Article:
Should You Use a Zoom or Prime Telephoto Lens?

zoom or prime telephoto lens

When you’re looking at getting a telephoto lens, the first thing you’ll be considering (apart from the price) is whether to go for a zoom or prime. There are advantages and disadvantages to both options, but both have their place in the photographic arsenal. This guide will look at the strengths and weaknesses of each type to help you make an informed decision.

What is a Zoom Lens?

Zoom lenses have a range of focal lengths available to the user, making them increasingly popular amongst photographers. Some zooms have short ranges, but others can range from wide to telephoto. Usually the latter results in a significant lack in quality.

What is a Prime Lens?

A prime lens has only one focal length, meaning it can’t be adjusted at all. You may also hear them being referred to as fixed focal length lenses.

So, now that we’ve defined the lens types, let’s take a look at some of the advantages and disadvantages.

Zoom Lenses

The clear advantage to a telephoto lens is the ability to adjust the focal length by zooming in and out. This allows you to alter the composition of your photos and fine-tune the shot. If an animal comes closer than expected, all you need to do is zoom out to ensure you fit the subject into the frame properly. But if it’s further away, then zooming in will do the trick. It’s for this reason that I prefer zoom lenses, but they are also very useful when taking video footage as they allow you to take the same shot at different focal lengths (providing you with multiple shots that you can cut between during editing).

Having a zoom lens means you can carry around a range of focal lengths in just one lens. Instead of carrying three lenses with you, you could take just one. This saves space and weight in your camera bag, and can make things easier logistically speaking.

Sigma 150-600mm DG OS HSM lens review

However, there are some clear disadvantages to a zoom lens. Firstly, they tend to take in less light. A fixed focal length lens may be f/2.8 at its maximum aperture, but a professional zoom will be around f/4 for a 200-400mm lens. With less light reaching the sensor you can find yourself at more of a disadvantage in low light conditions. A budget telephoto lens will be even worse in low light, and the maximum aperture can actually vary with focal length. Take, for example, the Sigma 150-600mm f/5-6.3 lens. It has a maximum aperture range of f/5-6.3, meaning that as the lens is zoomed in the widest possible aperture will decrease in size. At the 150mm end it will be f/5, and at the 600mm end it would be f/6.3.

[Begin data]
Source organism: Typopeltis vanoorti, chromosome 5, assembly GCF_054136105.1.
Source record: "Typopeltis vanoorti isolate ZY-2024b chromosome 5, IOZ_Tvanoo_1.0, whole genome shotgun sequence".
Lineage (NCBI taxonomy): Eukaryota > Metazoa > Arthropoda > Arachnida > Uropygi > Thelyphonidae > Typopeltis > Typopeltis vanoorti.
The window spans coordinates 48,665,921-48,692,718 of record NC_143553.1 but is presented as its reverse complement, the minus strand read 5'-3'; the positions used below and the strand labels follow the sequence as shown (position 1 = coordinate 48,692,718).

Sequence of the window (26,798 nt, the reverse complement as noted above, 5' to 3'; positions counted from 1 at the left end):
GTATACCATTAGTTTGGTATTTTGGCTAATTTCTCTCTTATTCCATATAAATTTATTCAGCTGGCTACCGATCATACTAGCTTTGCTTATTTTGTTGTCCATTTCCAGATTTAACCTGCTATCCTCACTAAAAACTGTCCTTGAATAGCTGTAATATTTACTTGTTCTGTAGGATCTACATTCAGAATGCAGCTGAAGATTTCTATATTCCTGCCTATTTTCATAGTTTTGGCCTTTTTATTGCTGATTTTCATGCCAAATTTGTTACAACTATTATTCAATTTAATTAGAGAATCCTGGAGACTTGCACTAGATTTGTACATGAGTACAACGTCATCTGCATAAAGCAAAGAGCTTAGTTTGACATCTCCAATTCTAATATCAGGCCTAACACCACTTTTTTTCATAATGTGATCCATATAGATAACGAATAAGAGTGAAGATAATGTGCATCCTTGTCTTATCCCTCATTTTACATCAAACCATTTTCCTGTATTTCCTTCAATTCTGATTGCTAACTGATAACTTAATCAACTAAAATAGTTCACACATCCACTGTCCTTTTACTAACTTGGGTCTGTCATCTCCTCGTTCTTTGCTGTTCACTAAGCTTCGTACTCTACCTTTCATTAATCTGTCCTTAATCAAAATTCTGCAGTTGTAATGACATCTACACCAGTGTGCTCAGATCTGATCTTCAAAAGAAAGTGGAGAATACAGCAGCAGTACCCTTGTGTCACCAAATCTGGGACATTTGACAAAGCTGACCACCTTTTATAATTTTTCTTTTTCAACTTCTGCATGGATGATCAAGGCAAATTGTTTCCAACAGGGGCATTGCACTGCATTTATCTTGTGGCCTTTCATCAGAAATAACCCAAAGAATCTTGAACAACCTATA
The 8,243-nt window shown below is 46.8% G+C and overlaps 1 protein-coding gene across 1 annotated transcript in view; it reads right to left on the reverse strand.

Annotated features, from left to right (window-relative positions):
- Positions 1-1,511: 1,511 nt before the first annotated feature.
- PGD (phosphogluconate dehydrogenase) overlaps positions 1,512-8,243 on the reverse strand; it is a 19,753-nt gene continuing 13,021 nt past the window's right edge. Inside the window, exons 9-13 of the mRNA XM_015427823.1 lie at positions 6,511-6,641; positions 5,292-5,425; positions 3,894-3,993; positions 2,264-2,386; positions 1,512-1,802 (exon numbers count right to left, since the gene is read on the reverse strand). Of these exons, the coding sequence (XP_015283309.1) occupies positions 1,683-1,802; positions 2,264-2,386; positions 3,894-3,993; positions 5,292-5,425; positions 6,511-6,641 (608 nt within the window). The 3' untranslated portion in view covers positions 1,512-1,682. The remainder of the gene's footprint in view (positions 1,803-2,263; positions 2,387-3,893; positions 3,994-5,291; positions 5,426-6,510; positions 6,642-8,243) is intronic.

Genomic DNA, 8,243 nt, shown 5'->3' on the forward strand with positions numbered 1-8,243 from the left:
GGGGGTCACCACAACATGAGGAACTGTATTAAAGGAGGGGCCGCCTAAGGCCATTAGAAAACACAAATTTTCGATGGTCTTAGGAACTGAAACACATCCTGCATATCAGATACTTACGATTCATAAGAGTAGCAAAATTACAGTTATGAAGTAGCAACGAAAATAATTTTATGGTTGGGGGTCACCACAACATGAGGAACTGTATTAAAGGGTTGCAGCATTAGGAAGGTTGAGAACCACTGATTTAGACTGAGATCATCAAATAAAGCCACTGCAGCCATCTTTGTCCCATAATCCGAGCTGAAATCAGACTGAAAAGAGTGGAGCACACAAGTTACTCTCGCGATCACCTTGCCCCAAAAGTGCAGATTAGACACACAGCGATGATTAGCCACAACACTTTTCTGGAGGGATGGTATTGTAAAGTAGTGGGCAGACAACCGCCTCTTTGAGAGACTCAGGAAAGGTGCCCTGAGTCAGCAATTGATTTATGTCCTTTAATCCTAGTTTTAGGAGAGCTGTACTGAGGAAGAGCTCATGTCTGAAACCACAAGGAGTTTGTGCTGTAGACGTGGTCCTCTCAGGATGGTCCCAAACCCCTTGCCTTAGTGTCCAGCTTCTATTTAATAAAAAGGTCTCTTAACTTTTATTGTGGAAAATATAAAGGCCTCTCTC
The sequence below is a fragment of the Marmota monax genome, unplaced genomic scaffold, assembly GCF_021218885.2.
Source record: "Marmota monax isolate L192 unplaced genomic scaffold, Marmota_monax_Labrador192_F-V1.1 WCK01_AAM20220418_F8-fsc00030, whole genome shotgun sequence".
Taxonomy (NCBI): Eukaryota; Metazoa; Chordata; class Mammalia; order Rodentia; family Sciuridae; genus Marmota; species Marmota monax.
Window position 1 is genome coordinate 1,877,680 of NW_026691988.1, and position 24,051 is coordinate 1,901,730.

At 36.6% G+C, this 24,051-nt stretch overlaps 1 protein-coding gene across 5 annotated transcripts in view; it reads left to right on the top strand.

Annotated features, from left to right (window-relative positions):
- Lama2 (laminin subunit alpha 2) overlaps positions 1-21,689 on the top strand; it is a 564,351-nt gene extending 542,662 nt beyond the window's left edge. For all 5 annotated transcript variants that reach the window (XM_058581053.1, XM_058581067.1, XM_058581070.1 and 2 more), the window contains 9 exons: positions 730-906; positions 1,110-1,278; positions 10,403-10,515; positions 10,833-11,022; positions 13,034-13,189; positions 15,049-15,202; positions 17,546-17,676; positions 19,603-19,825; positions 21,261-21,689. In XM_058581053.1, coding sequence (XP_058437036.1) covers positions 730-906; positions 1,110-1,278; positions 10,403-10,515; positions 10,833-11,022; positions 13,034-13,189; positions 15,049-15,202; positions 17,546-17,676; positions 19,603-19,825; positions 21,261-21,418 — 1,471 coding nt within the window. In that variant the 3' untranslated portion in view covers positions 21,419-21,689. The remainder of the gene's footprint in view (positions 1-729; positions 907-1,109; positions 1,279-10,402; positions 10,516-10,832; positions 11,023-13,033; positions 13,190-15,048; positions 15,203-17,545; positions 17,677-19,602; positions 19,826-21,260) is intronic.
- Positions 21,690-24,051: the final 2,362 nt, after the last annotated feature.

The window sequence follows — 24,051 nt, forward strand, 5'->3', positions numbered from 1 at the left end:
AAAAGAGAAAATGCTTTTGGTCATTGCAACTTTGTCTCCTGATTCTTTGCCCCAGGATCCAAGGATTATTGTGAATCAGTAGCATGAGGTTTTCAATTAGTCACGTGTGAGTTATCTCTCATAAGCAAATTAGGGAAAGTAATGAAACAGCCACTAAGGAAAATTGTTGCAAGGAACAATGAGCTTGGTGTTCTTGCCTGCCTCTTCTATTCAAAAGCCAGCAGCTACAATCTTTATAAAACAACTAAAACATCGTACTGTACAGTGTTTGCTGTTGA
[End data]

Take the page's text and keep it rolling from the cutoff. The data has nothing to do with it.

There’s also an issue with sharpness. Zoom lenses tend to be less sharp than prime lenses, although professional zooms are still very sharp. This will vary from lens to lens of course, so it is important to do your research.

Some budget zoom telephotos, like the Sigma, physically extend when zooming in. I find this annoying because it can cause issues handling the lens. The best zooms do this movement internally, remaining the same size externally throughout the focal range.

Prime Lenses

Prime lenses are pretty much the opposite to telephotos. They don’t zoom in or out, which causes problems with composition. You can find yourself missing shots because of an animal coming too close, which can be infuriating especially if you cannot change your lens in time.

Prime telephotos tend to be extremely expensive, and there isn’t much on the market for cheap prime telephotos. However, you pay for what you get, and what you get tends to be very good. Primes are superior when it comes to the quality of the glass. Obviously there are variations from manufacturer to manufacturer in what you can expect (especially in the lower price ranges), but generally you can expect better quality from a prime. They are sharper and produce much crisper photos as a result.

The maximum aperture tends to be much wider than a zoom lens, with professional grade lenses reaching f/2.8 up to about 400mm. 500mm or 600mm professional primes tend to be f/4. This makes for a very fast lens respectively, and allows you to let in a lot of light.

Primes also tend to focus more quickly than zooms, but that is in part down to the motor in the camera body.

What About Shorter Focal Length Lenses?

I’ve looked at the pros and cons of telephoto lenses here, but the same principles tend to apply to the wider lenses. Sometimes zooms can cost more in the shorter focal length range than primes, but the same arguments tend to apply.

Which Should You Go For?

The choice between zoom and prime comes down to you and your needs. If you want maximum flexibility, then zooms are for you. But if having the best quality possible is most important to you, and you can sacrifice flexibility, then a prime may be your match.

For advice on specific lenses, have a read of our article Choosing Your First Telephoto Lens.


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